Books & Art

These Filipino Artists Created Portraits Using Thousands of Jigsaw Puzzle Pieces

The artwork talks about the artists' journeys and experiences as Filipino migrants.
IMAGE COURTESY
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Collaborative husband-and-wife artists Alfredo and Isabel Aquilizan's work Foreigners is striking at first glance. The diptych, which measures six feet by five feet, is a marvel to look at not only because of its sheer size or the image it depicts but also because it is much more complex than the usual self-portrait.

By using thousands of European landscape jigsaw puzzle pieces as a medium, the artists were able to present the idea behind the portraits in a new way. "[Foreigners] talks about 'us' (me, my wife and collaborator Isabel, and our five children) and our journeys and experiences being a Filipino migrant, but significantly, it is also about the broader context of the Filipino diaspora," the artists explained. That is, of course, "belonging, migration, and dislocation" which has always been a central recurring theme in the artists' collaborative practice.

Photo by COURTESY.

Aside from migration as a central issue in their works, the artists are known for using materials that inform their practice, as well as their everyday life and experiences. In the past, Alfredo and Isabel Aquilizan have used different materials and techniques to relate to an idea: cardboard, rubber slippers, sickles, boats, toothbrushes, domestic objects, personal effects, and more.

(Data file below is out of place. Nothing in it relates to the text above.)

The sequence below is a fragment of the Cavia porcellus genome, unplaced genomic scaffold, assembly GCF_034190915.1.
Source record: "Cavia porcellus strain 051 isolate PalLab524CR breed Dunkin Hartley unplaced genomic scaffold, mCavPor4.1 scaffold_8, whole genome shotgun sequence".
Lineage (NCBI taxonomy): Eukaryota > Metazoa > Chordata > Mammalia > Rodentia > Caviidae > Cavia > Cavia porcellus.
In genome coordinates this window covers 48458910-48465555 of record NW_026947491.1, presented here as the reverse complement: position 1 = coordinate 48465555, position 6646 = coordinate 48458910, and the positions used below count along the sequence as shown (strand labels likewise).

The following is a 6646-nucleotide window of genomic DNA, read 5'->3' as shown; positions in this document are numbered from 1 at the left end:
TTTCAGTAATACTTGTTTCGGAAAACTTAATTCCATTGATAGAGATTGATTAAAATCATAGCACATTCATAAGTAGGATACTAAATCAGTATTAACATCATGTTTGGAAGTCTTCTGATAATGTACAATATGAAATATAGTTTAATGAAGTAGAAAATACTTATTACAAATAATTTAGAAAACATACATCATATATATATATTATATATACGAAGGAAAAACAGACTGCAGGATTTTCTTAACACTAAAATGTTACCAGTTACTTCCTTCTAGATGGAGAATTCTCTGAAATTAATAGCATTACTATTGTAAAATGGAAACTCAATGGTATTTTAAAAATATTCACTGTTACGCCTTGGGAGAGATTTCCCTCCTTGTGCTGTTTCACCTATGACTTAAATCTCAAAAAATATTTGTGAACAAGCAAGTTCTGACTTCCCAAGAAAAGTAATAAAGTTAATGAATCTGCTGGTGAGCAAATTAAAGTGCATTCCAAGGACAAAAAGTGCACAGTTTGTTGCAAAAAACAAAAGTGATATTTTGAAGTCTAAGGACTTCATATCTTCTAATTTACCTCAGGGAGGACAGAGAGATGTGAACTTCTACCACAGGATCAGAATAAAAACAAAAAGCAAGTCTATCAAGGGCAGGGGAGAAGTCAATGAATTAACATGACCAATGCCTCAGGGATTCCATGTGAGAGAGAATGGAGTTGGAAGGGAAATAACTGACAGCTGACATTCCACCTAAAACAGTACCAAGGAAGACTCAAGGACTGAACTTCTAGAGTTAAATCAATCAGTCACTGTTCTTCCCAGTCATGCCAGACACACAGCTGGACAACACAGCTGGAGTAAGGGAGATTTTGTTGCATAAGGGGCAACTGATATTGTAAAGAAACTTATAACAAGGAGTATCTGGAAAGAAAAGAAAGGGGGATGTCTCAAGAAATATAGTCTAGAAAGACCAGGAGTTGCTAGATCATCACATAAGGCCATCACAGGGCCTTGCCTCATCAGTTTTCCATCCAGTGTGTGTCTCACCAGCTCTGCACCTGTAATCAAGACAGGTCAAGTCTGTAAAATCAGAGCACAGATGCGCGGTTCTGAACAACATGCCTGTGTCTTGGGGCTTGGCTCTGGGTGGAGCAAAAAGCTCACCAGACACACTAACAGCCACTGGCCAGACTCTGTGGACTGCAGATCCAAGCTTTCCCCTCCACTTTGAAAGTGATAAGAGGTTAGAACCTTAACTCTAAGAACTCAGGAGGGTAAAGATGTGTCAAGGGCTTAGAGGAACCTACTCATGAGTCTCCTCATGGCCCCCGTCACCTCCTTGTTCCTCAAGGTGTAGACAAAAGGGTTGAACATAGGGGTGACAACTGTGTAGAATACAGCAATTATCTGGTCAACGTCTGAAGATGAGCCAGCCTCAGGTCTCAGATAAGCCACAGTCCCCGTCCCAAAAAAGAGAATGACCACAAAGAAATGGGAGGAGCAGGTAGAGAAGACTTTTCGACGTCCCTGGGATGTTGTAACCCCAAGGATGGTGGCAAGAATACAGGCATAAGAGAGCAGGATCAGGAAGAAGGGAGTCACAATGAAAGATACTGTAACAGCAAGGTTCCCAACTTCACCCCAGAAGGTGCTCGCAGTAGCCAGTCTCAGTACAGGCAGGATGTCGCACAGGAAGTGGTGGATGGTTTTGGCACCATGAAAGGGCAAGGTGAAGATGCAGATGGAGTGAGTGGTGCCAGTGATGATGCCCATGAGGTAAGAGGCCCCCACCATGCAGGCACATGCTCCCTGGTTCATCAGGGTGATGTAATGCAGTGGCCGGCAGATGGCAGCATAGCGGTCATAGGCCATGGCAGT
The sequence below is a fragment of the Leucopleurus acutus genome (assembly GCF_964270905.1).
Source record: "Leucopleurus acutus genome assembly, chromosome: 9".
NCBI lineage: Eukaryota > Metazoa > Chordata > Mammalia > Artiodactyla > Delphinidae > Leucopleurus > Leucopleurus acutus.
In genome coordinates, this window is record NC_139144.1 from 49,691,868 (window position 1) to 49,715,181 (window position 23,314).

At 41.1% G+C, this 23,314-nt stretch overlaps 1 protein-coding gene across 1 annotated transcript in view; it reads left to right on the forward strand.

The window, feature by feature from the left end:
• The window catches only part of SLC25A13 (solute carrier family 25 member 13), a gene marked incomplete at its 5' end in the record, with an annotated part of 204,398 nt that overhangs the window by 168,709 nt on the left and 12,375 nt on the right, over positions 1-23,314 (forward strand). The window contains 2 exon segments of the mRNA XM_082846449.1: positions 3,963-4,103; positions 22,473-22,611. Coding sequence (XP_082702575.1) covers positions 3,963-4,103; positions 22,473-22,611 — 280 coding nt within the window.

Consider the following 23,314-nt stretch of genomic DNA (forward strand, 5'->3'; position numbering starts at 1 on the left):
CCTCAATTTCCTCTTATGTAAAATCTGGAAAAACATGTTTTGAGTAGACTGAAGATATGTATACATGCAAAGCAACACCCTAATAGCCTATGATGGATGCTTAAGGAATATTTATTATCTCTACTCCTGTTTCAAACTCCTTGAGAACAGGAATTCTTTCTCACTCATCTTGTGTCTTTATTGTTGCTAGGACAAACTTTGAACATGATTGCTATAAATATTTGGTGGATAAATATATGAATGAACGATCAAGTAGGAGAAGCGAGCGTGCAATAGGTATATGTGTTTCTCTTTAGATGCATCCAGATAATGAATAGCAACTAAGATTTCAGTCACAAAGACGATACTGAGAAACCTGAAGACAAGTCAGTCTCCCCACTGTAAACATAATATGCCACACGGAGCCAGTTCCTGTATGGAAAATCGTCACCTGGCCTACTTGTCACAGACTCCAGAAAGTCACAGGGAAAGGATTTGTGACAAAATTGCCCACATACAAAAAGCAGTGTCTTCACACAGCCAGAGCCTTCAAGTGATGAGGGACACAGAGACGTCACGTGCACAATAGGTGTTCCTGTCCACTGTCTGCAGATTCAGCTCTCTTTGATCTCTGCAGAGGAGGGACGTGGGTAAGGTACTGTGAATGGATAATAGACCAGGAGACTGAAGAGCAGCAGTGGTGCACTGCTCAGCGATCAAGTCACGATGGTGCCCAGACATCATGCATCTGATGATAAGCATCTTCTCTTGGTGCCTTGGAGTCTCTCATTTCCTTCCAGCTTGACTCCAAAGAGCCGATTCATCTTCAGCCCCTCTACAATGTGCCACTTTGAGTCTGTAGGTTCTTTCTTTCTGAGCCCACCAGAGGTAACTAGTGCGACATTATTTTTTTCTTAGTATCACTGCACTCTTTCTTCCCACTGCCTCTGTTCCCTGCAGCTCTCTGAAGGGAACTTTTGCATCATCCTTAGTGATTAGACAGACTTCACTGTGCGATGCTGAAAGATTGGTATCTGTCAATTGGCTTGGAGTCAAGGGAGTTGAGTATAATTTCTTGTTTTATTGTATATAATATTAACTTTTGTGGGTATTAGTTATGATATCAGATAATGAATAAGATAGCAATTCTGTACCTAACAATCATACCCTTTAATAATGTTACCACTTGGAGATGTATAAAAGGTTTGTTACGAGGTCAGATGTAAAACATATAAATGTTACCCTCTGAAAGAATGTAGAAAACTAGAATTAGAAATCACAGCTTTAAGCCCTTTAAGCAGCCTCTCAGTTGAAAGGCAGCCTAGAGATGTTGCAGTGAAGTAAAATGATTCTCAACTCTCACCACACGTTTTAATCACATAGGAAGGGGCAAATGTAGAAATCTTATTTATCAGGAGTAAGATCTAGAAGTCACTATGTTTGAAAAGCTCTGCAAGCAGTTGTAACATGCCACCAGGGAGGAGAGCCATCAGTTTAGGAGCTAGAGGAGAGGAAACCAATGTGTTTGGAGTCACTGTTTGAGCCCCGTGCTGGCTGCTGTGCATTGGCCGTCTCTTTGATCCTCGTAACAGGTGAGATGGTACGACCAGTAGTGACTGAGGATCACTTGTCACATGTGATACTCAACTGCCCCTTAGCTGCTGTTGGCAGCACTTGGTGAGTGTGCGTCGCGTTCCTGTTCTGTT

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"In our practice, we always try to make sense of whatever materials on hand and how it relates to an idea, we tend to use everyday materials as a strategy for the audience to relate and interact with the artwork as the material itself and the object created becomes the signifier of meaning. Our projects concern the power of objects and their significance, the use of nondescript things in our works become valued through association, rather than by their inherent value," they added.

Photo by COURTESY.

The two portraits were based on photos of their newly acquired Australian passports, while the puzzle pieces came from mass-produced European landscape scenery sets mass-produced in China. It debuted in Hong Kong in an art fair run by Art Basel, and was ultimately acquired by a Sydney-based Australian art collector.

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Even the long process of putting the work together also contributed to the idea of it as a whole: "It's a critique of the idea of image-making. The work also references the way we perceive the globalized world in a contemporary period."

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Paolo Chua
Paolo Chua is the Associate Style Editor of Esquire Philippines.
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